[ Weapons of Antietam ]
12-pounder Whitworth Rifled Breech-loading Gun
Common name: Whitworth
Description: These steel-tubed guns had extremely long range with excellent accuracy, and were imported from England by the Confederacy during the War.
"In Manchester, England, in the late 1850's, Sir Joseph Whitworth patented a system for cannons (and small arms) which used a hexagonal bore design instead of the usual rifling methods. The ammunition also carried the hexagonal design in order to follow the bore, thus allowing for better range and accuracy. Sir Whitworth manufactured his cannons in both breech-loading and muzzle-loading models. "
"There were seven breech-loading and five muzzle-loading 12-pounder (2.75-inch caliber) Whitworth rifled guns in the United States during the American Civil War. During a test trial in Southport Sands, England, in 1863, a 12-pounder breech-loading Whitworth rifle hit a target from 4.7 miles away."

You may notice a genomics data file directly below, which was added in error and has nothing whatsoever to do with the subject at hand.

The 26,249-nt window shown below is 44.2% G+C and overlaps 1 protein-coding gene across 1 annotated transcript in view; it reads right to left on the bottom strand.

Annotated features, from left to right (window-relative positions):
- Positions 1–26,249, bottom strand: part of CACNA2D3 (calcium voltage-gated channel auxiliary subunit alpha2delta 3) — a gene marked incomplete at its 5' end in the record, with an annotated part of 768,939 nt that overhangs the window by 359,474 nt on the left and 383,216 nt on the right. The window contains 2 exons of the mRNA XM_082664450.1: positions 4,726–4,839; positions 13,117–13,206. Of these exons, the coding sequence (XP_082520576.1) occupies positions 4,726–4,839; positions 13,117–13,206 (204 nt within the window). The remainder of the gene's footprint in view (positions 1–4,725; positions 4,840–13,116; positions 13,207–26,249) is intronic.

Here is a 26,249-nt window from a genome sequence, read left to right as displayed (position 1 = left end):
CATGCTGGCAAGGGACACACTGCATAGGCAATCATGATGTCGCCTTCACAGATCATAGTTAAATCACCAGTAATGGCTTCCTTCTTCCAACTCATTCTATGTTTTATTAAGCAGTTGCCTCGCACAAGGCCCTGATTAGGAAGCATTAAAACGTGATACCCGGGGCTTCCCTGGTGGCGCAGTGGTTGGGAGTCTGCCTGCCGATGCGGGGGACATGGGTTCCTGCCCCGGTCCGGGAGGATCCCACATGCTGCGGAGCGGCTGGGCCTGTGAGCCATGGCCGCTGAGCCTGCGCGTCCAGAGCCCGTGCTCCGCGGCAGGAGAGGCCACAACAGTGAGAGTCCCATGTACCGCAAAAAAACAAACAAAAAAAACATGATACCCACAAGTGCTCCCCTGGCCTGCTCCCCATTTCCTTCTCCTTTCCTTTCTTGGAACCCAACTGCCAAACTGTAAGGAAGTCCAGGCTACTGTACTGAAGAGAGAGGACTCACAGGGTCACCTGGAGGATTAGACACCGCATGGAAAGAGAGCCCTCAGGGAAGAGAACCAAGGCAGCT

Employment at Sharpsburg: There were probably only two of these guns at Sharpsburg, both in Confederate batteries. Find units equipped with these.
Ammunition Used: Whitworth shell (see a picture at civilwarartillery.com).
Manufacturer: Whitworth Where made: Manchester, England Model: 1857 Year(s) made: 1857 -
Bore: 2.75 inches More on the Web: See more about this and other Civil War artillery at the comprehensive Civil War Artillery Page, by Chuck Ten Brink or the very nice Basic Facts page from Jack W. Melton, Jr. The NPS has a fine general introduction to Civil War artillery in a 3-page presentation.
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